Compulsory or voluntary?: Disputes on controversial pension reform continue in Armenia

The mandatory accumulation pension system continues to be one of the most controversial issues in Armenia today. On March 28, Armenia’s Constitutional Court is to decide whether the element of the pension reform envisaging additional pension contributions by citizens aged below 40 should be mandatory or voluntary. A majority of people in Armenia insist on the voluntary principle being applied, while the government, backed by some international organizations, wants the element to be of a mandatory nature.

Talking to RFE/RL’s Armenian Service on Tuesday, Parliament Speaker Hovik Abrahamyan said that if there was a need to make changes in the law, they were always ready to discuss it. “The Constitutional Court still has to make its decision. In any case, we are not the enemies of our people. We want to realize a good reform. If this reform has flaws, if there is a need for additions, we are ready to discuss it. We do not argue with our people,” said the senior member of President Serzh Sargsyan’s ruling Republican Party of Armenia.

The voluntary system of pension contributions was introduced in Armenia on January 1, 2011, and from January 1, 2014 it was supposed to become of a mandatory nature for all working citizens born after 1973. This caused a public outcry, as most citizens believe additional deductions from their meager salaries are a rip-off. The government, meanwhile, views the reform as the only alternative to the existing pension system based on the so-called ‘solidarity of generations’. Besides, it believes that pension funds can create ‘long money’ that can be invested in the development of the economy.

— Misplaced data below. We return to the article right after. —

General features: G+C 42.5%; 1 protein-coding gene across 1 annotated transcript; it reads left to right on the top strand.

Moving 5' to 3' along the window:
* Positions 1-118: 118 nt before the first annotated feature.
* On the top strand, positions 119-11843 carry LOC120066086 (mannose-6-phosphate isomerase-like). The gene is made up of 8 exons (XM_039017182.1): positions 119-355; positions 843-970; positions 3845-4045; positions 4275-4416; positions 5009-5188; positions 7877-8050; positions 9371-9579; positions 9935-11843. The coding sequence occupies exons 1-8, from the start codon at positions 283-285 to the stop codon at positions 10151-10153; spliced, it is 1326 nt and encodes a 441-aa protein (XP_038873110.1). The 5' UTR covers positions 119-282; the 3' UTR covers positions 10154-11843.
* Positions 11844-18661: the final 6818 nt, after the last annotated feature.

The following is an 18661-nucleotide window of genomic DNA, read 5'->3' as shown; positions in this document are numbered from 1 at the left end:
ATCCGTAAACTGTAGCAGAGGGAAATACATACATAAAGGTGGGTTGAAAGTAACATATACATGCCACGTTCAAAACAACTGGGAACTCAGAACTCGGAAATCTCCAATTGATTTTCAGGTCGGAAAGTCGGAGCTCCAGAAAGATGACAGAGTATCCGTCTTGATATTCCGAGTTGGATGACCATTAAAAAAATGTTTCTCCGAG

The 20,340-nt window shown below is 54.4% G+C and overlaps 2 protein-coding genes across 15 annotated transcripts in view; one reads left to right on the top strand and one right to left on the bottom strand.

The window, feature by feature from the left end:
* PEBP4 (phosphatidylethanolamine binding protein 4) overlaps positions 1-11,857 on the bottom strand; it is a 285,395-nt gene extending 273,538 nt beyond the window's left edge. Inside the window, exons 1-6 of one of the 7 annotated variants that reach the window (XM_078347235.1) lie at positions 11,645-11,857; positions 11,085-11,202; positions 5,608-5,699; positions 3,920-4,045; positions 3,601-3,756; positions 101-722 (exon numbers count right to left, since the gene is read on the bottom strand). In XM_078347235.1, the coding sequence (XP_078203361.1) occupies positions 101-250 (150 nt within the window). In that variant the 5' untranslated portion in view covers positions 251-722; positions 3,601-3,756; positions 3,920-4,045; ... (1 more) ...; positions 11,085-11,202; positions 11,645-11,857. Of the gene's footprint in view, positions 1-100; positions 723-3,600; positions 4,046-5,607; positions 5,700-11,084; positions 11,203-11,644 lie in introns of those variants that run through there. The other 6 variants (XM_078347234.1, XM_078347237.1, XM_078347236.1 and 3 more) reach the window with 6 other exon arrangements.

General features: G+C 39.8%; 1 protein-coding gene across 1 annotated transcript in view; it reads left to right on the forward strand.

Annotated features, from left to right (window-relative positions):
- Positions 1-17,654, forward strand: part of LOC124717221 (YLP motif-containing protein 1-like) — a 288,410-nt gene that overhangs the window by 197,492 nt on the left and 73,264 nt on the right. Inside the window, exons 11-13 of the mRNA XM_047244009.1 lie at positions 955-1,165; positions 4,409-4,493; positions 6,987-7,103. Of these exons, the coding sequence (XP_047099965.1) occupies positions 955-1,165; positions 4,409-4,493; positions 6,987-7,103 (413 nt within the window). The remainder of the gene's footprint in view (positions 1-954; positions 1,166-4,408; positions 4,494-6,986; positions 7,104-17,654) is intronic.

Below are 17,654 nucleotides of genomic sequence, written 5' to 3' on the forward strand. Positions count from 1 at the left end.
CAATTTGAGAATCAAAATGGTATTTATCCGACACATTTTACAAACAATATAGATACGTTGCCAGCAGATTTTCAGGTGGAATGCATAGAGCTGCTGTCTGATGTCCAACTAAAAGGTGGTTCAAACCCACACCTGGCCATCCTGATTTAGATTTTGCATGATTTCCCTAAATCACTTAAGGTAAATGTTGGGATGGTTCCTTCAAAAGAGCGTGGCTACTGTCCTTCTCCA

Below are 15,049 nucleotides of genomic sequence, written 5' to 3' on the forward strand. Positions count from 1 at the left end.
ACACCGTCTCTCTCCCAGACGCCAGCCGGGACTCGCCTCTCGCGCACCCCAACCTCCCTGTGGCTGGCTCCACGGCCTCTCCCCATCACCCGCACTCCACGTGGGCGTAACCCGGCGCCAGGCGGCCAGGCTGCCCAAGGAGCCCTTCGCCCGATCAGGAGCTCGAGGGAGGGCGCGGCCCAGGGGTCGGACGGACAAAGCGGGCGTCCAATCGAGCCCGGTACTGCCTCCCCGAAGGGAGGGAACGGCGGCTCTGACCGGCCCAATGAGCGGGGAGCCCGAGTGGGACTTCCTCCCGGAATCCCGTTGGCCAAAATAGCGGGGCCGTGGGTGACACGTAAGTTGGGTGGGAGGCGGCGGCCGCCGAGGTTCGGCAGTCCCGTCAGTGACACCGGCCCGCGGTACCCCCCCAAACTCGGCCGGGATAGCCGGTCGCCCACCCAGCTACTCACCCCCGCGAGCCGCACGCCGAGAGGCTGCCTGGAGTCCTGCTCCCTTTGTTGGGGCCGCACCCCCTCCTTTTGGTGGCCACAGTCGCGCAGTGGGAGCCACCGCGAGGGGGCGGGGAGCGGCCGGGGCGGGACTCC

Four non-coalitional faction of the Armenian Parliament, namely the Armenian Revolutionary Federation (Dashnaktsutyun), the Prosperous Armenia Party, the Armenian National Congress and Heritage, took the dispute to the Constitutional Court. On January 24, the Court made a procedural decision suspending the sanctions foreseen by certain provisions of the Law “On Funded Pensions”.

International financial organizations also insist that Armenia introduce the system of funded pensions. Also, U.S. Ambassador to Armenia John Heffern recently expressed his positive attitude towards the unpopular pension reform in Armenia. He said this will not only give hundreds of thousands of Armenians “safe and adequate pensions”, but also reduce tax evasion and boost the country’s fledgling financial sector. According to Heffern, the question is whether Armenia wants to have a system where deductions will be made by the state and where the government will manage the funds, or will prefer having international recognized investment companies managing these funds.

Still, experts do not exclude that the discontent and the probability of its turning into a riot may make the Constitutional Court decide that the payments should be voluntary. This will help neutralize the protests of those who have refused to pay and still have not made any contributions to the funds. At the same time, those who did transfer money to the funds, under the law, will not have the right to quit this system.